It was written in “Allegany and Its People”, 1816 was and is known as “the cold season.”  According to all accounts it was in deed a very cold one; frosts occurring in every month in the year, shortened the crops to a mere nothing, but the most pinching times came on the next year.

            The prospects were dreary when 1817 dawned.  In addition to the hard times, which closely succeeded the war, was the general shortage of the limited area of crops.  The condition of some of those settlers, who had no teams nor other means to get out to the older settlements for corn and wheat, before harvest became distressing if not alarming.  With some, leeks (wild onions) were a blessing being some degrees better than nothing as food.  Groundnuts and “putty root” also helped.  In cases of dire necessity potatoes that had been planted were dug up and eaten.  Ripening grain was eagerly watched, some of the earliest to ripen was harvested, cured as quickly as possible for threshing, placed in a large kettle over a fire and briskly stirred to get in a condition to grind, then hurried off to the nearest mill.  Some of the old settlers used to claim in all sincerity that the sweetest cakes and best bread they ever tasted, was made from flour thus prepared.


      The following was taken from the Alfred History book.

      The year 1816 is known as the “starving year:  of as one has called it “the year without a summer.”  The winter was unusually mild but snow fell and ice formed every month in the year.  Vegetation as a result, was mainly destroyed.  Great suffering and privation prevailed throughout the little hamlet of Alfred Centre.  Relying so largely upon the products of the soil for food, the killing frost of this year deprived the settlers of their main source of supply.  It was almost impossible to procure food of any kind and those who had larger supplies on hand generously shared with their less fortunate neighbors.  It is said that food was so scarce that had it not been for the help provided through the Land Office many would have died from starvation.  There are those living today in the vicinity of Alfred who remember very distinctly having heard accounts of how strong men, deprived of nourishing food, were so weakened that they were incapacitated for manual labor.  Mothers would place before their children the last morsel of food the little log cabin contained, and the would shed tears in contemplation of their dire necessity not knowing how nor from what source the next meal would be provided.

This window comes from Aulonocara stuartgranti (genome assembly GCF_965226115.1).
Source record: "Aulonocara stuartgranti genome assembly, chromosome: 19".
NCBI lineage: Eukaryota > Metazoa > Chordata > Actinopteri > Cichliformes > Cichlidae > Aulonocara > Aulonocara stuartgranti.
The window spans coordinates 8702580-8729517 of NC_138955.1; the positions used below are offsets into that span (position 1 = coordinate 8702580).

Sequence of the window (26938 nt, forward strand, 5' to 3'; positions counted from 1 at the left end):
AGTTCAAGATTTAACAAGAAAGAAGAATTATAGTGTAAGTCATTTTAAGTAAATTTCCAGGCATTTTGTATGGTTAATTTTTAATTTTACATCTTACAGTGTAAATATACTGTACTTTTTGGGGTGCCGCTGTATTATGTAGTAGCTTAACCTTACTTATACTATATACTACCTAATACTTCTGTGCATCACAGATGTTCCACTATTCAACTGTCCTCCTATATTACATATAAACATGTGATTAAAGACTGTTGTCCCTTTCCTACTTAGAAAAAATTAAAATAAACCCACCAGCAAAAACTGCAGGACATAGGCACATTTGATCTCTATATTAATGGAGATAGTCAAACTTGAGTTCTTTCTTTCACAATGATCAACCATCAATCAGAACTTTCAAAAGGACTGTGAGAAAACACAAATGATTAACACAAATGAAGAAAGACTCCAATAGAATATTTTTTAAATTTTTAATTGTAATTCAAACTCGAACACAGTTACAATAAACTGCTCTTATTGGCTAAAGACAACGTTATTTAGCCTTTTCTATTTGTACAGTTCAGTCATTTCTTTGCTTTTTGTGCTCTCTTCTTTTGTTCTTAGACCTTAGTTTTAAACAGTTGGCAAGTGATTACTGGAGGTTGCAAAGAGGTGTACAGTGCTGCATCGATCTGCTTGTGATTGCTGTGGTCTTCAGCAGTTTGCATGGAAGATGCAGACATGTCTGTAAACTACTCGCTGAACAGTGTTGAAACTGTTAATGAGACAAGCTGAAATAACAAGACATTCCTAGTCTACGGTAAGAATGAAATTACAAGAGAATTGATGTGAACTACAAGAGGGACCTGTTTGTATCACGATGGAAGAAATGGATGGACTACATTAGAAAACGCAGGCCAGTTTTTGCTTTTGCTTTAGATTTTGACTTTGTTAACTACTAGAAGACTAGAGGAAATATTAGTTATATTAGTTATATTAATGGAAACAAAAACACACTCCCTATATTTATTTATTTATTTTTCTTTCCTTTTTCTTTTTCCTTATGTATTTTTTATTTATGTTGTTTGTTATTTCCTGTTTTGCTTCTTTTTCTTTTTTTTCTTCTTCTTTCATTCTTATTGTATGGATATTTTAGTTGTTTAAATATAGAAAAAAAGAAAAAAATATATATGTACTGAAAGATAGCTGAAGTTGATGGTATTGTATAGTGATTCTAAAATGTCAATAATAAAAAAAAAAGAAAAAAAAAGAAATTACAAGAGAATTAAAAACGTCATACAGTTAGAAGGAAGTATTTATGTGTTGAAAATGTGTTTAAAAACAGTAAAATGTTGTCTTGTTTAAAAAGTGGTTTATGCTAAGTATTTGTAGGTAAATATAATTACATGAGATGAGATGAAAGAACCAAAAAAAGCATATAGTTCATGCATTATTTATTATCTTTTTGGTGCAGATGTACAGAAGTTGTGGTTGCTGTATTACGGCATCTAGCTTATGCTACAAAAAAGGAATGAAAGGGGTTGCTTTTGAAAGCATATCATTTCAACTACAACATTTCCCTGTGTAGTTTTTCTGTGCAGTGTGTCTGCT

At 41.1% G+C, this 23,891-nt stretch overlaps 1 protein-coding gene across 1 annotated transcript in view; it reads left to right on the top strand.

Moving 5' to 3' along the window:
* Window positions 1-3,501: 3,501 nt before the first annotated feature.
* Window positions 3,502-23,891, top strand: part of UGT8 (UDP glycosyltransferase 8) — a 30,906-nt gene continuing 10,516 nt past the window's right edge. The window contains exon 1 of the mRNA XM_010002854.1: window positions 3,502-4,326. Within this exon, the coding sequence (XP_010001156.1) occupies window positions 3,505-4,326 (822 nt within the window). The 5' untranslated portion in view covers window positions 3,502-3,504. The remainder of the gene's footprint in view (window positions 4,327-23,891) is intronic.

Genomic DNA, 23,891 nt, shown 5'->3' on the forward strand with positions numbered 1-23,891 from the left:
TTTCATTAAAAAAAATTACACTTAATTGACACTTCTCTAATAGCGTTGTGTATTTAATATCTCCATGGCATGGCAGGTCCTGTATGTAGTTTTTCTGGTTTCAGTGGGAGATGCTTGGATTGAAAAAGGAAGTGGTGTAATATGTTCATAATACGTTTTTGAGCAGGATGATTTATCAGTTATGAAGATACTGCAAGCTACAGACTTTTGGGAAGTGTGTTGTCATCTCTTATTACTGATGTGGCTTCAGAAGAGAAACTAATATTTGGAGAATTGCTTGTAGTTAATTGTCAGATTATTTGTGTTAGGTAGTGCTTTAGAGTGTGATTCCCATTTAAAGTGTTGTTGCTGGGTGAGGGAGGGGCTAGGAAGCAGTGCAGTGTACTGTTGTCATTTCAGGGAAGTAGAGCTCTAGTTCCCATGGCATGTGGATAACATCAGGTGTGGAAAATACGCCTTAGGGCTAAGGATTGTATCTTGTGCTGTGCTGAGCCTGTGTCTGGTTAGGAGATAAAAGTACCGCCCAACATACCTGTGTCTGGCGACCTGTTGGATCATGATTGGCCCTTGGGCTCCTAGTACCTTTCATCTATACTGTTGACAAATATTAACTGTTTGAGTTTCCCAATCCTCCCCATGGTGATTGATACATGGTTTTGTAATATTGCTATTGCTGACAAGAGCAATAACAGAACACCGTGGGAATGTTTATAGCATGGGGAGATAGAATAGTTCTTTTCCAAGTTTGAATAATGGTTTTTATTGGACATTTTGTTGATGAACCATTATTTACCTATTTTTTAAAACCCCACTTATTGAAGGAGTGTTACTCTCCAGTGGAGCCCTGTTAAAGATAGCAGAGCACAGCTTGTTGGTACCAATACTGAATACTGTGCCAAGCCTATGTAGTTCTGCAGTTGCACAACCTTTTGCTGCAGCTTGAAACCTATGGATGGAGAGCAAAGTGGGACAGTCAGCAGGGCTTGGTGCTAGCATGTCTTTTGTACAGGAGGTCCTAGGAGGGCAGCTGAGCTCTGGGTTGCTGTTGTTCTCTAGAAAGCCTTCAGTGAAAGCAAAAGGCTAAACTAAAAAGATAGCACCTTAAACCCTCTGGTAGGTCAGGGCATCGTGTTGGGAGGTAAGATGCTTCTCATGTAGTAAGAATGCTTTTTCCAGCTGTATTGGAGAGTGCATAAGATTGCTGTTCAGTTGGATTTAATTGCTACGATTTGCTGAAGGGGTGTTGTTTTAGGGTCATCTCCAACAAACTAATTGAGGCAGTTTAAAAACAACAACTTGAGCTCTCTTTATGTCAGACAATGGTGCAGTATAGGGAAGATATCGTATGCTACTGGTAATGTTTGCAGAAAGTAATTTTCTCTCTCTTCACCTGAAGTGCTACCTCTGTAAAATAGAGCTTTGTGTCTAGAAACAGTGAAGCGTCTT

The Hull family, of which Elder N. V. Hull was a member, suffered greatly the lack of food, and Elder Hull could not speak of those days without the tears coming to his eyes. The children who went to school were so weak that it was an effort to get around. One day some one gave the family a ham bone, from which the best part of the meat had been taken.  This the mother boiled, and cooked some dried peas in the water, and on their return from school, the children sat down to a feast.  The often spoke in later years of how GOOD this soup tasted.

      These were trying time for the pioneers.  It is hard for us living today, surrounded as we are by so many comforts, to appreciate the trying situations to which our forefather were exposed.  With their lives consecrated to a high purpose, through hardship and surroundings unknown today, they laid deep the foundations upon which later generations were to build.


      This is taken from the Greene Genealogy:  The years of 1816 – 17 were truly a time of famine.  While no one seems to have starved to death, hunger “stalked the land”, the Sabbatarians (Seventh-day Baptists), almost to a man, got hungrier and hungrier and thinner, to a point that it was said that “seven Sabbatarians could sit in a sap bucket”.  At least they didn’t lose entirely their sense of humor. Crops failed to come up, or to grow and wild life was scarce, as they didn’t have food either.  There were few if any Indians in the area, as the Indian power had been broken by Sullivan’s march across the Southern Tier during the last year of the Revolutionary War.  But the next year, things began to improve, and the “Starving Time” became but a bitter memory.